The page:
Libertyville Ace Hardware manager Paul LaRoche honored for 50 years of service

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For 50 years, the Libertyville Ace Hardware store has been the property of Paul LaRoche, who was honored Friday for his lack of space.

Instead, it was 50 years ago until the day a 17-year-old high school principal at the time reported the same store on Peterson Road west of Milwaukee Avenue as part of a job release program.

LaRoche laughed that he was not in trouble. Instead, the Chicago transplant received enough tuition fees to be released early from Libertyville High School to work.

He worked every afternoon afternoon for $ 1.40 an hour and never left, making work as a “hardware assistant.” In doing so, she became a team person and a caregiver for the source of household needs, advice and relationships.

“Helping people is my whole thing. It’s not difficult. It’s fun, it really is,” he told relatives, friends, co-workers, long-term clients and well-wishers.

LaRoche received the Estwing Golden Hammer Award, a hardware industry recognition given to those reaching 50 years of service, which is a common occurrence.

The event was organized by Brenda Warning, her assistant for 36 years.

“Not a day goes by that a client doesn’t ask about Paul or seek to ask him a question,” he said. “It has definitely touched my life and the lives of many people who have passed through our door.”


Paul LaRoche, who wore the red sport jacket, was presented Friday with the Estwing Golden Hammer Award for 50 years of service in the hardware industry, all at Libertyville Ace Hardware.
– Mick Zawislak | Work Artist

Paul Swatek, general manager of Ace Hardware Corp., said he had applied for five Golden Hammers during his 38 years with the company. There are 4,800 stores with Ace stores in the US and 5,600 worldwide.

Christine Doucet, executive director of Ace Foundation and staff participation, presented LaRoche with the “You Rock” award for her enthusiasm and participation in the community. A $ 10,000 check in LaRoche’s name was also donated to Ann & Robert H. Lurie Children’s Hospital in Chicago.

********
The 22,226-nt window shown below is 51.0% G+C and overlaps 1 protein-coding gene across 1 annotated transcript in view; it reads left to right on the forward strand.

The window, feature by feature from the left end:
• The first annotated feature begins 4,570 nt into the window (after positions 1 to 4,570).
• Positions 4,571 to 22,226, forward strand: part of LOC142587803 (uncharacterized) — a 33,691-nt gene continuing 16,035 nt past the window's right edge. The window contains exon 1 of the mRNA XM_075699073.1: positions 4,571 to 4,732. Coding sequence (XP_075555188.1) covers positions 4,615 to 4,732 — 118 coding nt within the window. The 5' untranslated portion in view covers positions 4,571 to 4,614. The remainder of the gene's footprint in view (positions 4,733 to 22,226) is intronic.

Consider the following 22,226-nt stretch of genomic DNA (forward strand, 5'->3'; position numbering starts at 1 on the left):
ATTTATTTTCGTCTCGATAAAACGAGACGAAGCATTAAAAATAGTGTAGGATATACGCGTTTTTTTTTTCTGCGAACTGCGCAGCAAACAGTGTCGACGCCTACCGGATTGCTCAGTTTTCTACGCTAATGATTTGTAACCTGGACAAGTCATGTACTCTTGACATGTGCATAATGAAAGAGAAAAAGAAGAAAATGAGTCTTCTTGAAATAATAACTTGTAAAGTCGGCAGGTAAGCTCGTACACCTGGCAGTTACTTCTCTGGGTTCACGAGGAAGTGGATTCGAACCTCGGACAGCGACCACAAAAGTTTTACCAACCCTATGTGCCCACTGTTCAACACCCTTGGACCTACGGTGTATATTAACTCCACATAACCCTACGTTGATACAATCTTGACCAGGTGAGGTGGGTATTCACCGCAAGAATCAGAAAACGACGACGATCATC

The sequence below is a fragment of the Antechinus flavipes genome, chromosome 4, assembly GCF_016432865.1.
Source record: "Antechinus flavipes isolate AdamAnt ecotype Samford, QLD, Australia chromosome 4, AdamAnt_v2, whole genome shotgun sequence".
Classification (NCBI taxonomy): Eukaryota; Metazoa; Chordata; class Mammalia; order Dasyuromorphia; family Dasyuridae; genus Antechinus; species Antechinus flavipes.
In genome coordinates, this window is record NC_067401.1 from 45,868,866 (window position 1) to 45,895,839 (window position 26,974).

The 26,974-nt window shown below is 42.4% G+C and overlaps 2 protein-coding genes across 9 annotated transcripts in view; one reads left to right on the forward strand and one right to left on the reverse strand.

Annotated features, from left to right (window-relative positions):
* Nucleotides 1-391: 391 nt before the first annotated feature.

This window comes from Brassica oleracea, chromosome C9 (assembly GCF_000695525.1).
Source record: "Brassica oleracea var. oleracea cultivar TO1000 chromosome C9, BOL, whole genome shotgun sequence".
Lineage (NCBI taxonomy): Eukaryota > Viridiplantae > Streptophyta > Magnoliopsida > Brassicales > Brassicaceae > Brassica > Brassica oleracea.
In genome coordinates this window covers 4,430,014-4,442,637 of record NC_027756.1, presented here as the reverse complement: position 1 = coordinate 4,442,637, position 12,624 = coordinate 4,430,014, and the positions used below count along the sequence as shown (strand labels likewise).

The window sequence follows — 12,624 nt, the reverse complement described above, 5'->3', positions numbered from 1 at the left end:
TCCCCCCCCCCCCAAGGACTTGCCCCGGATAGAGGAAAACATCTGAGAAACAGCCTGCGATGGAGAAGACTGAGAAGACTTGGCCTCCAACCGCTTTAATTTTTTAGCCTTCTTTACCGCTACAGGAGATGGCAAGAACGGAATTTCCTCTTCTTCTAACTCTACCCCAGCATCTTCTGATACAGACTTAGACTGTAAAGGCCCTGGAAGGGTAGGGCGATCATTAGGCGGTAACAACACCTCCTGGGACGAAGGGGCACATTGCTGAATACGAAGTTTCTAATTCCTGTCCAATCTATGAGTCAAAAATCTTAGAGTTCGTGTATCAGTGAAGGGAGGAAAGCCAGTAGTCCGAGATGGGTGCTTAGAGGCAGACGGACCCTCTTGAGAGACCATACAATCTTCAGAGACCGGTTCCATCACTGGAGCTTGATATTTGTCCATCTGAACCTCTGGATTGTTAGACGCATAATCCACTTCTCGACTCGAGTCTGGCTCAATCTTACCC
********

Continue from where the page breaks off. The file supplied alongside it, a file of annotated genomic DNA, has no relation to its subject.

“We meet a lot of people,” he said, “but not as many as Paul.”

Libertyville Ace Hardware itself is a constant study, having only two families since it was launched in 1955 by the Hesse family. Richard Hesse was one of a number of hardware owners who in 1924 merged their stores in Chicago into “Ace Stores” to increase purchasing power.

The Libertyville store reopened the city and relocated to its present location on Peterson Road in 1964. The Hesse family, LaRoche said, welcomed him as a son, showed him the ropes and encouraged him along the way.


Libertyville Ace Hardware Director Paul LaRoche, right, with members of the Hesse family, owners of the first store, in 1984. LaRoche celebrated its 50th anniversary at the Libertyville store on Friday.

Libertyville Ace Hardware Director Paul LaRoche, right, with members of the Hesse family, owners of the first store, in 1984. LaRoche celebrated its 50th anniversary at the Libertyville store on Friday.
– Courtesy of Ace Hardware

LaRoche was part of the package when the Libertyville store was sold to the Laskowski family in 1990. The Laskowski family owns eight Ace stores in Lake County and one in McHenry County.

“This guy right now, it’s Ace’s face,” said Rich Laskowski Jr. owner. “He’s an helpful Ace and he knows everyone.”

Under his rule, LaRoche worked on the fundraisers of Ana’s Miracle Network, won the Presidents Cup along with Warning, and has been selling Memorial Day tents for 30 years.

Mayor Donna Johnson was one of those who spoke at the event and gave LaRoche a village announcement.


Libertyville Ace Hardware CEO Paul LaRoche and assistant director Brenda Warning approves the Ace Presidents Cup award for special marketing in 1999. LaRoche was honored Friday for 50 years of service at the store.

Libertyville Ace Hardware CEO Paul LaRoche and assistant director Brenda Warning approves the Ace Presidents Cup award for special marketing in 1999. LaRoche was honored Friday for 50 years of service at the store.
– Courtesy of Ace Hardware

“They don’t meet strangers,” he said. “What gives people a foundation is what they love and Paul gives an example of what we appreciate.”

LaRoche is still paired with a 44-year-old red sport jacket that is worn by Ace staff as they greet customers at the door. It may be half a year but it will not rest soon.

“I’m planning a visit,” he said. “Certainly.”

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